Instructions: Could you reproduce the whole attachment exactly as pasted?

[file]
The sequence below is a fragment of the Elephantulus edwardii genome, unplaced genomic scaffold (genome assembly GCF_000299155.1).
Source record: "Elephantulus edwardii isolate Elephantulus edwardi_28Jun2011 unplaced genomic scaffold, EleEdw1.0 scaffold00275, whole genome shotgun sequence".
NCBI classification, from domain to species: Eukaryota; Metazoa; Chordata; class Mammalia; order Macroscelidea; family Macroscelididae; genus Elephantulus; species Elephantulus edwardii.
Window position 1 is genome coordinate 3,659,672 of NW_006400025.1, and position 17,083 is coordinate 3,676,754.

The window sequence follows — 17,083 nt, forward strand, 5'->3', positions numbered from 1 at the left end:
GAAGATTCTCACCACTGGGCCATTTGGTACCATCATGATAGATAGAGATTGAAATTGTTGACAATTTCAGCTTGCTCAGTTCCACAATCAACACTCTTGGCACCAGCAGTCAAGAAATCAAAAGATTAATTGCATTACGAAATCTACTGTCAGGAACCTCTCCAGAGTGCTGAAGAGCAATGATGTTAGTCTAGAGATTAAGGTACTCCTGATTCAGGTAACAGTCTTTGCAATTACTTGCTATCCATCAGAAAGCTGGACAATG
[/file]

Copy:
The sequence below is a fragment of the Elephantulus edwardii genome, unplaced genomic scaffold (genome assembly GCF_000299155.1).
Source record: "Elephantulus edwardii isolate Elephantulus edwardi_28Jun2011 unplaced genomic scaffold, EleEdw1.0 scaffold00275, whole genome shotgun sequence".
NCBI classification, from domain to species: Eukaryota; Metazoa; Chordata; class Mammalia; order Macroscelidea; family Macroscelididae; genus Elephantulus; species Elephantulus edwardii.
Window position 1 is genome coordinate 3,659,672 of NW_006400025.1, and position 17,083 is coordinate 3,676,754.

The window sequence follows — 17,083 nt, forward strand, 5'->3', positions numbered from 1 at the left end:
GAAGATTCTCACCACTGGGCCATTTGGTACCATCATGATAGATAGAGATTGAAATTGTTGACAATTTCAGCTTGCTCAGTTCCACAATCAACACTCTTGGCACCAGCAGTCAAGAAATCAAAAGATTAATTGCATTACGAAATCTACTGTCAGGAACCTCTCCAGAGTGCTGAAGAGCAATGATGTTAGTCTAGAGATTAAGGTACTCCTGATTCAGGTAACAGTCTTTGCAATTACTTGCTATCCATCAGAAAGCTGGACAATG